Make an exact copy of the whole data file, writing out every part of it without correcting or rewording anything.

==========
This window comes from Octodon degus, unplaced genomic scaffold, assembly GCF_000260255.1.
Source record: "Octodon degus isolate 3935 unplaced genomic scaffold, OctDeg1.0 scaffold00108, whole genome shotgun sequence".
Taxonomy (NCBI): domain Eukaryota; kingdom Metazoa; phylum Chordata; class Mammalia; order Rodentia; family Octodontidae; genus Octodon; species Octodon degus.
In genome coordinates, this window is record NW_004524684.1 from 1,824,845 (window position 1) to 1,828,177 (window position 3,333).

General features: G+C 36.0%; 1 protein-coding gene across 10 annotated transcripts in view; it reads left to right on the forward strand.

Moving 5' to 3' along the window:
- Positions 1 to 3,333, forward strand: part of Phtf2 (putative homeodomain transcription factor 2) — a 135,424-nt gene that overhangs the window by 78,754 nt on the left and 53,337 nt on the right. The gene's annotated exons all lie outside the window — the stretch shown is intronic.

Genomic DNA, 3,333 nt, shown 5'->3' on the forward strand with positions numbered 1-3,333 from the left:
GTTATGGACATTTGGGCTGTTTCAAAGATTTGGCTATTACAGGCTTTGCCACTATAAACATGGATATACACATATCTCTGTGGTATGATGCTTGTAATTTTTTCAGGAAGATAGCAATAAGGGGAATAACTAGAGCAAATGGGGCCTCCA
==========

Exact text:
This window comes from Octodon degus, unplaced genomic scaffold, assembly GCF_000260255.1.
Source record: "Octodon degus isolate 3935 unplaced genomic scaffold, OctDeg1.0 scaffold00108, whole genome shotgun sequence".
Taxonomy (NCBI): domain Eukaryota; kingdom Metazoa; phylum Chordata; class Mammalia; order Rodentia; family Octodontidae; genus Octodon; species Octodon degus.
In genome coordinates, this window is record NW_004524684.1 from 1,824,845 (window position 1) to 1,828,177 (window position 3,333).

General features: G+C 36.0%; 1 protein-coding gene across 10 annotated transcripts in view; it reads left to right on the forward strand.

Moving 5' to 3' along the window:
- Positions 1 to 3,333, forward strand: part of Phtf2 (putative homeodomain transcription factor 2) — a 135,424-nt gene that overhangs the window by 78,754 nt on the left and 53,337 nt on the right. The gene's annotated exons all lie outside the window — the stretch shown is intronic.

Genomic DNA, 3,333 nt, shown 5'->3' on the forward strand with positions numbered 1-3,333 from the left:
GTTATGGACATTTGGGCTGTTTCAAAGATTTGGCTATTACAGGCTTTGCCACTATAAACATGGATATACACATATCTCTGTGGTATGATGCTTGTAATTTTTTCAGGAAGATAGCAATAAGGGGAATAACTAGAGCAAATGGGGCCTCCA